Every hazard reduction burn has to be carefully planned with a heap of local factors in the mix. Things such as fuel load, type of fuel, soil and fuel moisture content/ drought index, Wind, taking into account topography that can cause wind direction to chop and change, catabatic and adiabatic winds. Climate and weather conditions. Even the length of time since the last fire is important, some trees such as Mountain Ash and many Banksias and Wattles are killed by fire, they need time for seeds shed after the last fire to germinate and grow into mature trees that are capable of seeding the burnt forest. Burn too soon and you will kill immature trees and have no seeds to grow, this will change the makeup of the whole forest. Then there is the shrinking window of opportunity to actually do burns without them getting away and causing exactly what you are trying to prevent.

    • rustednut

      Clearly the Crime Minister does not understand any of that. He’s just seized on the words “hazard reduction” as a slogan he can spout whenever he’s asked about bushfires and emissions reductions. He doubtless believes it makes him seem knowledgeable and in charge when actually it makes him look like an ignorant dill.

      Someone should tell him burning bush increases emissions. He seems to think setting fire to large areas of bushland will reduce them.

      He is a braindead loon.

  9. “Craig Matheson tells us why Morrison’s mastery of the TV interview means something has to change. Quite a perceptive contribution.”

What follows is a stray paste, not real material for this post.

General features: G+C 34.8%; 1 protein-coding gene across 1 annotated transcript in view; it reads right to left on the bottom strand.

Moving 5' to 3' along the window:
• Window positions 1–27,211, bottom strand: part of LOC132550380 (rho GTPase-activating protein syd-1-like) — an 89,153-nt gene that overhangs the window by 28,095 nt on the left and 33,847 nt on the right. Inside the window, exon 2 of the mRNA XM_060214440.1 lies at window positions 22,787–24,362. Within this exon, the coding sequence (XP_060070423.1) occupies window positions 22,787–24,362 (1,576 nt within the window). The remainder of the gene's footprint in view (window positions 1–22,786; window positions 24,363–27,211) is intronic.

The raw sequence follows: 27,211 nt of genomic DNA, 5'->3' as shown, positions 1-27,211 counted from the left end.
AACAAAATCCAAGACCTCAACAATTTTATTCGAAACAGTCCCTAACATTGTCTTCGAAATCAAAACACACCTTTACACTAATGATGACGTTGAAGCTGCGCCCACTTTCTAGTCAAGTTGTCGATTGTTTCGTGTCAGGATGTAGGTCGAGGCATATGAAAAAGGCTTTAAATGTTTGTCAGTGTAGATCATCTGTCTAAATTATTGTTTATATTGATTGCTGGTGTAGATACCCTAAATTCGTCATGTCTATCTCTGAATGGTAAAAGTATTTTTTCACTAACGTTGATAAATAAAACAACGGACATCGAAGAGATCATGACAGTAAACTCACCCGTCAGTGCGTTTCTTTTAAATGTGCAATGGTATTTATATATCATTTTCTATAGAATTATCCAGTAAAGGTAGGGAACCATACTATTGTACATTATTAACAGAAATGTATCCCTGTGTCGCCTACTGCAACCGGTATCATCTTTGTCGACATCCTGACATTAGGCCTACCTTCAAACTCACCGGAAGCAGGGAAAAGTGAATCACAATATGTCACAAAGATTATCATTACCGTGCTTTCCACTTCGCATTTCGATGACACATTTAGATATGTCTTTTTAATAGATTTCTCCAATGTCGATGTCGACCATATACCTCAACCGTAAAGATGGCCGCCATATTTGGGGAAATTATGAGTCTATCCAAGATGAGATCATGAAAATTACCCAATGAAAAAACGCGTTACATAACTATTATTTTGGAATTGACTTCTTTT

The Crime Minister hasn’t “mastered” anything. He just learned to insist on seeing questions before the interview so he can avoid spluttering through answers he’d rather not give and instead can rehearse his prepared responses.

    His interview with David Speers was so obviously scripted it was embarrassing to watch. The PM had seen the questions, rehearsed the answers and stuck to the script.

    It must have been embarrassing for Speers too, to have to do an interview like that, he is so much better when given free rein, but the ABC needs to suck up to the Crime Minister if they are to save the little funding they now have, so everyone has to follow orders and give the government what it wants.

  10. Talking about brainless stupidity.

    Almost a religious aspect’: Tony Abbott downplays link between bushfires and climate change.
    Washington: Former prime minister Tony Abbott has downplayed the contribution of climate change to the Australian bushfire crisis, telling a US audience he believes the link between extreme weather events and carbon emissions has become akin to a religious dogma for many people.